An antidepressant drug can play a key role in alleviating pain from osteoarthritis and may result in fewer side effects than traditionally painkillers, such as anti-inflammatories and opioids, according to a study published online in the International Journal of Clinical Practice. Nearly 27 million Americans suffer from osteoarthritis, a painful condition caused by a loss of cartilage and the degradation of joints.
“It is not uncommon to treat osteoarthritis with a combination of drugs that work in different ways,” said Dr. Leslie Citrome, Clinical Professor of Psychiatry and Behavioral Sciences at New York Medical College. “Our review supports this approach and confirms that antidepressants are not just for depression and can play a key role in relieving this painful condition.”
The authors looked at studies exploring the effects of the antidepressant drug duloxetine being used on its own or in combination with non-steroidal anti-inflammatory drugs (NSAIDs). Duloxetine was approved by the Food and Drug Administration (FDA) in 2010 for chronic musculoskeletal pain, including osteoarthritis.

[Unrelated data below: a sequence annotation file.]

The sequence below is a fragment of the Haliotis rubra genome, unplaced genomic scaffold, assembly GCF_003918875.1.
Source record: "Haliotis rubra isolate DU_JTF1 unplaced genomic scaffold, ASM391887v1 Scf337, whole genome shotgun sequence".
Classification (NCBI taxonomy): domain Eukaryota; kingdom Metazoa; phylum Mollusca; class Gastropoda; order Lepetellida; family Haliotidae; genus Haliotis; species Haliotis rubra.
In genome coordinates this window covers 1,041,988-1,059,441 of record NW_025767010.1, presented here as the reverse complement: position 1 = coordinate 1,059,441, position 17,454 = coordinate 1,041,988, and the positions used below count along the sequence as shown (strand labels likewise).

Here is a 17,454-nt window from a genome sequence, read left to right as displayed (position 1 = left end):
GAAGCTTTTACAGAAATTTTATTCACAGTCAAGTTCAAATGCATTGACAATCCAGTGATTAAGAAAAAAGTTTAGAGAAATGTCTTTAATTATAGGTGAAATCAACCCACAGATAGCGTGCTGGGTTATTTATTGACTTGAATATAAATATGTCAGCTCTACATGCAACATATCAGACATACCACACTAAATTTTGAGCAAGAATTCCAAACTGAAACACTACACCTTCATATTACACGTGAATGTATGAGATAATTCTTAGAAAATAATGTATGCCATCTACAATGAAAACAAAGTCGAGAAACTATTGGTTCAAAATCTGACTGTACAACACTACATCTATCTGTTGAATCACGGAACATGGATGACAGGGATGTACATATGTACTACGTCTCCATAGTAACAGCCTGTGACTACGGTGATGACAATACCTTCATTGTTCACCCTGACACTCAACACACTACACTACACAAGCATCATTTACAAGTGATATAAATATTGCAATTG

When duloxetine was compared with a placebo, researchers found that, on average, one out of every six patients experienced less pain. That result compares favorably with the pain relief of two NSAID drugs, etodolac and tenoxicam. Duloxetine also had fewer side effects than NSAIDs, which can cause gastrointestinal bleeding, and opiates such as morphine, which can cause constipation.
Researchers also looked at findings of a recent study that showed the potential synergy of duloxetine and NSAIDs. The study, a ten-week double-blind trial of over 500 patients with osteoarthritis of the knee, found that those who took a combination of duloxetine and NSAIDs reported less pain than the control group who took a NSAID with a placebo.
“Although the use of duloxetine as a monotherapy for pain has been approved by the regulatory agencies, it is quite common for patients to receive a combination of drugs and NSAIDs are the most frequently prescribed drugs for the pain associated with osteoarthritis,” said Dr. Citrome. “We believe that our analysis of these studies demonstrate that clinicians managing patients suffering from osteoarthritis should also consider prescribing adjunctive antidepressants that can effectively impact on central pain pathways.”